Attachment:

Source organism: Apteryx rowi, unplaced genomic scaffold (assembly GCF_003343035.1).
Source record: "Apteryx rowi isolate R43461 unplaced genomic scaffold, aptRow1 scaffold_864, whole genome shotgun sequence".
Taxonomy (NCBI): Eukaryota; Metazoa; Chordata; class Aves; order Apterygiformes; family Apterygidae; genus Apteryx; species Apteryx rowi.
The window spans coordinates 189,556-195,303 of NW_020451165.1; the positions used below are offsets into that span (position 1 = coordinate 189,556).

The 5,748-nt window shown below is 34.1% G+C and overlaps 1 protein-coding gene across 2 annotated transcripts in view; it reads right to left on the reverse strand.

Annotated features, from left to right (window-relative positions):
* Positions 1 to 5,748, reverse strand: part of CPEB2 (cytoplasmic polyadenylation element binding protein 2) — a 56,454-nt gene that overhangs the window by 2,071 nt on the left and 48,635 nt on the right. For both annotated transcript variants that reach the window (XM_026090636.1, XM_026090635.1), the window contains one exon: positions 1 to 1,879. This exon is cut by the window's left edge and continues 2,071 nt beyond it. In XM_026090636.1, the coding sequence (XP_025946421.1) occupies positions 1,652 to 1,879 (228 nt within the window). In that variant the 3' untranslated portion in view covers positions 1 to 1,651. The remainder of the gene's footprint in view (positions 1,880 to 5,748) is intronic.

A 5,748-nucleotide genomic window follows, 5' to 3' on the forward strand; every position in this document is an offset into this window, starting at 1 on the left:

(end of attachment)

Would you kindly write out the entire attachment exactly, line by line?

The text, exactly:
Source organism: Apteryx rowi, unplaced genomic scaffold (assembly GCF_003343035.1).
Source record: "Apteryx rowi isolate R43461 unplaced genomic scaffold, aptRow1 scaffold_864, whole genome shotgun sequence".
Taxonomy (NCBI): Eukaryota; Metazoa; Chordata; class Aves; order Apterygiformes; family Apterygidae; genus Apteryx; species Apteryx rowi.
The window spans coordinates 189,556-195,303 of NW_020451165.1; the positions used below are offsets into that span (position 1 = coordinate 189,556).

The 5,748-nt window shown below is 34.1% G+C and overlaps 1 protein-coding gene across 2 annotated transcripts in view; it reads right to left on the reverse strand.

Annotated features, from left to right (window-relative positions):
* Positions 1 to 5,748, reverse strand: part of CPEB2 (cytoplasmic polyadenylation element binding protein 2) — a 56,454-nt gene that overhangs the window by 2,071 nt on the left and 48,635 nt on the right. For both annotated transcript variants that reach the window (XM_026090636.1, XM_026090635.1), the window contains one exon: positions 1 to 1,879. This exon is cut by the window's left edge and continues 2,071 nt beyond it. In XM_026090636.1, the coding sequence (XP_025946421.1) occupies positions 1,652 to 1,879 (228 nt within the window). In that variant the 3' untranslated portion in view covers positions 1 to 1,651. The remainder of the gene's footprint in view (positions 1,880 to 5,748) is intronic.

A 5,748-nucleotide genomic window follows, 5' to 3' on the forward strand; every position in this document is an offset into this window, starting at 1 on the left: